It’s been a long, hard, weird road from the start of the “New 52,” but come this March several of the surviving titles from that initiative will have hit a significant milestone: Their 50th issues! Of the 52 titles that launched, “Batman,” “Batman & Robin,” “Detective Comics,” “Superman,” “Action Comics,” “Batgirl,” “Catwoman,” “The Flash,” “Green Arrow,” “Green Lantern,” and “Wonder Woman” will all have reached this mark. I’d have counted “Justice League” here too, but it’s running late with #49 solicited for this month. This would be even more impressive if at least one of these titles, looking at you “Green Arrow,” wasn’t rumored to be up for the chop and “Catwoman” and “Aquaman” are currently featuring fill-in creative teams. As for the fact that of the original 52 titles launched at the start of this initiative, only 25% them hit this particular milestone, that kind of speaks for itself. Then again, it’s not like Marvel is doing much better with their latest “All-New All-Different” relaunch (save for “Deadpool,” of course).
Batman #50: Of all these issues, it’s probably not surprising that this one sounds the most interesting given that it has effectively been the company’s flagship title since the relaunch. It also shouldn’t surprise anyone that this anniversary issue features Bruce Wayne returning to the role of “Batman” for the climax of the “Superheavy” arc. If you’re surprised by this development, then I’d like to welcome you to superhero comics and those written by Scott Snyder, specifically. This isn’t a bad thing, as Snyder has shown a great facility for finding ways to present the most familiar Bat-tropes in a new and interesting light. So even if the outcome of this arc is predictable, I’m betting it’ll still offer up plenty of entertainment along the way. Also, this is artist Greg Capullo’s final issue before he leaves to go make a ton of money with a Mark Millar-written creator-owned project. Capullo certainly deserves that kind of paycheck, but I wish he could’ve chosen to work with a writer who still writes stuff I like to read.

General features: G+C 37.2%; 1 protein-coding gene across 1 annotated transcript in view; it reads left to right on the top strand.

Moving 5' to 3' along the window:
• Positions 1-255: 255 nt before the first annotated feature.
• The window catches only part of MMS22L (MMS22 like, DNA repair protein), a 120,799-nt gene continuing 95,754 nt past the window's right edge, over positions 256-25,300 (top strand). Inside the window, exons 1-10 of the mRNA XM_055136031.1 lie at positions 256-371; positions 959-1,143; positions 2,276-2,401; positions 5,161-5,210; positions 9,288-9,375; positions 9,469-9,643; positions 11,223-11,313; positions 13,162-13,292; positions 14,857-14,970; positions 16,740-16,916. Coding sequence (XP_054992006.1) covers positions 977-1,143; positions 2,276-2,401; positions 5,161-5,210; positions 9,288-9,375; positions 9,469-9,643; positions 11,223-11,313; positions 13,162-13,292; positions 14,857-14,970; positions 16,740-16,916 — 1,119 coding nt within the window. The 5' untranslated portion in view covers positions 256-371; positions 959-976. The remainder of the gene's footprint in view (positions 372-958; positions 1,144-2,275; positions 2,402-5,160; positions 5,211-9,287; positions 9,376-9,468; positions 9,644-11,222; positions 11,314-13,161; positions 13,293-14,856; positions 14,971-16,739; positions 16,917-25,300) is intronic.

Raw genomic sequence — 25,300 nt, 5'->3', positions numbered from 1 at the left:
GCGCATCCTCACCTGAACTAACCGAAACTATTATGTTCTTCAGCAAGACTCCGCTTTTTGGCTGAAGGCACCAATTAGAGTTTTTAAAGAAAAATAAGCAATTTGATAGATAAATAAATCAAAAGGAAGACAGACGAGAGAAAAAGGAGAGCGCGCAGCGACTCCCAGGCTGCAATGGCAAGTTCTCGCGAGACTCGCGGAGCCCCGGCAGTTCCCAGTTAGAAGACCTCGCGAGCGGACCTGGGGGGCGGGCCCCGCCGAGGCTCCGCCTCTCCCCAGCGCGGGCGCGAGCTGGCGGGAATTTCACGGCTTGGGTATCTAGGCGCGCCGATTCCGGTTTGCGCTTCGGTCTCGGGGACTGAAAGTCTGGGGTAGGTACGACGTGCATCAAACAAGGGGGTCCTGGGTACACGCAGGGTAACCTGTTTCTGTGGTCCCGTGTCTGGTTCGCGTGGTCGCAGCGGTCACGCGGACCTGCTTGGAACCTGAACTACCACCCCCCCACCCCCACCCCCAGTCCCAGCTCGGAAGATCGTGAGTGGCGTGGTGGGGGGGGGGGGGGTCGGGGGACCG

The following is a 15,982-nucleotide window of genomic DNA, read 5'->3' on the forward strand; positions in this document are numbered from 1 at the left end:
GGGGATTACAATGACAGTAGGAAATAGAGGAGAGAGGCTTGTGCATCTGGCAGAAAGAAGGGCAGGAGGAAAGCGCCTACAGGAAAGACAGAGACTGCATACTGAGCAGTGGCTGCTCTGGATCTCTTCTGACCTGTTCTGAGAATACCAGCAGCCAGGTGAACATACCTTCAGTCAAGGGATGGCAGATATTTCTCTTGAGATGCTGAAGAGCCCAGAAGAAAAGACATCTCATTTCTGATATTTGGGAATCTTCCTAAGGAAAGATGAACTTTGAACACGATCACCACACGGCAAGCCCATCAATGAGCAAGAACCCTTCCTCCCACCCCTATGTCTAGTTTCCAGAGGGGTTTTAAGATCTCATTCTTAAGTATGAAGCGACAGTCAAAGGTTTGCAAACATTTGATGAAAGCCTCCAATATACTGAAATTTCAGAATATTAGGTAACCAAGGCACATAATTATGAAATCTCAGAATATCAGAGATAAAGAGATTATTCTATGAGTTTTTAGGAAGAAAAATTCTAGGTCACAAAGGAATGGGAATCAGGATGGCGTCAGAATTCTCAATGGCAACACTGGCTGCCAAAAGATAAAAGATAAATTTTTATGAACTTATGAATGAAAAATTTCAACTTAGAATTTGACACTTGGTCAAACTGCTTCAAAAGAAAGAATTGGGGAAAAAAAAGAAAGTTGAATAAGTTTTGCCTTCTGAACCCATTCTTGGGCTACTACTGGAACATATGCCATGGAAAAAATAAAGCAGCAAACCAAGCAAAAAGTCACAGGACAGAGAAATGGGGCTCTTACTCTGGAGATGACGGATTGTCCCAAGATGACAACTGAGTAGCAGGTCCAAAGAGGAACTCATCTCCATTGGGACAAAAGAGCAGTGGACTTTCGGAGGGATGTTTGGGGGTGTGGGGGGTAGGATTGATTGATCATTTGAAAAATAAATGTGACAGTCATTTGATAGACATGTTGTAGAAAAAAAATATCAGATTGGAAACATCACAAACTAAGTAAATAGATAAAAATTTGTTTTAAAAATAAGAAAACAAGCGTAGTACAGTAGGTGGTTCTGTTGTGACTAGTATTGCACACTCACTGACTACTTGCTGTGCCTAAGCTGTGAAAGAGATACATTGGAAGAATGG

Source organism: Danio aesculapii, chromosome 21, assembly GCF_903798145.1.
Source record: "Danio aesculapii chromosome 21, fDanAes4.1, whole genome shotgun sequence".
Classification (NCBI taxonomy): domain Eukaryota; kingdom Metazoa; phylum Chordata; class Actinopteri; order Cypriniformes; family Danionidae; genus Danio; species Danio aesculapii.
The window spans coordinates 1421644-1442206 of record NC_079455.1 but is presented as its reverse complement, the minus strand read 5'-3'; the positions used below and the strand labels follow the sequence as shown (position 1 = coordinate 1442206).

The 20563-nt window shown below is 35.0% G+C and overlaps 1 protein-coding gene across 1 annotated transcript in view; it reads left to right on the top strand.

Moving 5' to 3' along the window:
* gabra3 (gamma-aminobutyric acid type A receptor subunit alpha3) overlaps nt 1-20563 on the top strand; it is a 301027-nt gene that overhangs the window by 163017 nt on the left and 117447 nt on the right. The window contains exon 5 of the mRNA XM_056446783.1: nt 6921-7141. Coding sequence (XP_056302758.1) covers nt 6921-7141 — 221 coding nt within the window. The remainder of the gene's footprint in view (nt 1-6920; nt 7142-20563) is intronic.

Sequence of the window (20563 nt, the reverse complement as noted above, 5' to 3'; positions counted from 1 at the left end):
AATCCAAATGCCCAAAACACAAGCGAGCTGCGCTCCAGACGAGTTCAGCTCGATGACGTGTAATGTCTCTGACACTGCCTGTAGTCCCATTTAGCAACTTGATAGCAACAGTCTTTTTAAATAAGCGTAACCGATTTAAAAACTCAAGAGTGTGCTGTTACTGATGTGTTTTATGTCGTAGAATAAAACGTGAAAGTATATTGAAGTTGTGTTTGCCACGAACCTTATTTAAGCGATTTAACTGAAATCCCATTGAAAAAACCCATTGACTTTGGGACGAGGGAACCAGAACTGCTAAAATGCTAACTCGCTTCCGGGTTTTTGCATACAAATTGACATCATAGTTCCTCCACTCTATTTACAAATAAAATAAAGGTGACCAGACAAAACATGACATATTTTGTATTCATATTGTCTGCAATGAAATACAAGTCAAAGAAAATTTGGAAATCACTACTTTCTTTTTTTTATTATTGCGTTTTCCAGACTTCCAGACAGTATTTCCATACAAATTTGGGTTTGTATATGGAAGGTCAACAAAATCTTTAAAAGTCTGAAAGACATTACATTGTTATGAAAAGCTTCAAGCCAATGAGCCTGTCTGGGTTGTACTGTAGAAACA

Superman: The Men of Tomorrow: I seem to remember writing here a while back that I was thinking about picking up this story from writer Geoff Johns and artist John Romita Jr. when it was solicited in hardcover form. That was an idea that got lost in the shuffle. However, now that I see the paperback edition is set to come out in March, I think it makes for a more affordable choice here. My only reservation is that the story is yet another take on the whole, “Another alien with powers like Superman’s shows up on Earth.” Even Snyder had trouble with finding new life to breathe into this story with “Superman Unchained.” Start placing your bets to see if Johns can one-up him here.
Elseworlds: Batman: Before the imprint was retired, there were… A LOT of “Elseworlds” stories written involving the Dark Knight. Some of them are collected here, and if this volume sells well then expect more to follow. As for what this volume entails, I’m actually not familiar with most of these, though it doesn’t take a genius to figure out that between the cover and with a title like “In Darkest Night,” one of these involves what would happen if Bruce Wayne wound up becoming Green Lantern.